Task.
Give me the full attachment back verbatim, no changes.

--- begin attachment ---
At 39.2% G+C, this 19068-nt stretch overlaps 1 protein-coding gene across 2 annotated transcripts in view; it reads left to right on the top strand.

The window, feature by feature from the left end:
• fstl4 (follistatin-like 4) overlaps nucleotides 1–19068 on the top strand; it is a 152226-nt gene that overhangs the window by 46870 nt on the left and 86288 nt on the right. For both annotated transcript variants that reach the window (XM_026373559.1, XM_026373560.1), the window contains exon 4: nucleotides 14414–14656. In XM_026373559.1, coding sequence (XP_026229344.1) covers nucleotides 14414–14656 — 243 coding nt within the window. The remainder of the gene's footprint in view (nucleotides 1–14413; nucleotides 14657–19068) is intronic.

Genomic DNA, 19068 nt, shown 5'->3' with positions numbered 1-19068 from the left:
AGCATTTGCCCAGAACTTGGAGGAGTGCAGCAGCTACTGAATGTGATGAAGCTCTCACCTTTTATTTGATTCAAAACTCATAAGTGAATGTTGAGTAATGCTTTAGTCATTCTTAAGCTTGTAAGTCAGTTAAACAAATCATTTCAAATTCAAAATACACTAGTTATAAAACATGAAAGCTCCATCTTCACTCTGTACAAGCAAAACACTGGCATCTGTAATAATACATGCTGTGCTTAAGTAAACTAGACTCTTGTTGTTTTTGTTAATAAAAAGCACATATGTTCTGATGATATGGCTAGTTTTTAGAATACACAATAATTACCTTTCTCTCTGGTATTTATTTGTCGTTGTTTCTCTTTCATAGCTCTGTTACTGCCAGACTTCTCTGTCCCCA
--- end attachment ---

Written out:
At 39.2% G+C, this 19068-nt stretch overlaps 1 protein-coding gene across 2 annotated transcripts in view; it reads left to right on the top strand.

The window, feature by feature from the left end:
• fstl4 (follistatin-like 4) overlaps nucleotides 1–19068 on the top strand; it is a 152226-nt gene that overhangs the window by 46870 nt on the left and 86288 nt on the right. For both annotated transcript variants that reach the window (XM_026373559.1, XM_026373560.1), the window contains exon 4: nucleotides 14414–14656. In XM_026373559.1, coding sequence (XP_026229344.1) covers nucleotides 14414–14656 — 243 coding nt within the window. The remainder of the gene's footprint in view (nucleotides 1–14413; nucleotides 14657–19068) is intronic.

Genomic DNA, 19068 nt, shown 5'->3' with positions numbered 1-19068 from the left:
AGCATTTGCCCAGAACTTGGAGGAGTGCAGCAGCTACTGAATGTGATGAAGCTCTCACCTTTTATTTGATTCAAAACTCATAAGTGAATGTTGAGTAATGCTTTAGTCATTCTTAAGCTTGTAAGTCAGTTAAACAAATCATTTCAAATTCAAAATACACTAGTTATAAAACATGAAAGCTCCATCTTCACTCTGTACAAGCAAAACACTGGCATCTGTAATAATACATGCTGTGCTTAAGTAAACTAGACTCTTGTTGTTTTTGTTAATAAAAAGCACATATGTTCTGATGATATGGCTAGTTTTTAGAATACACAATAATTACCTTTCTCTCTGGTATTTATTTGTCGTTGTTTCTCTTTCATAGCTCTGTTACTGCCAGACTTCTCTGTCCCCA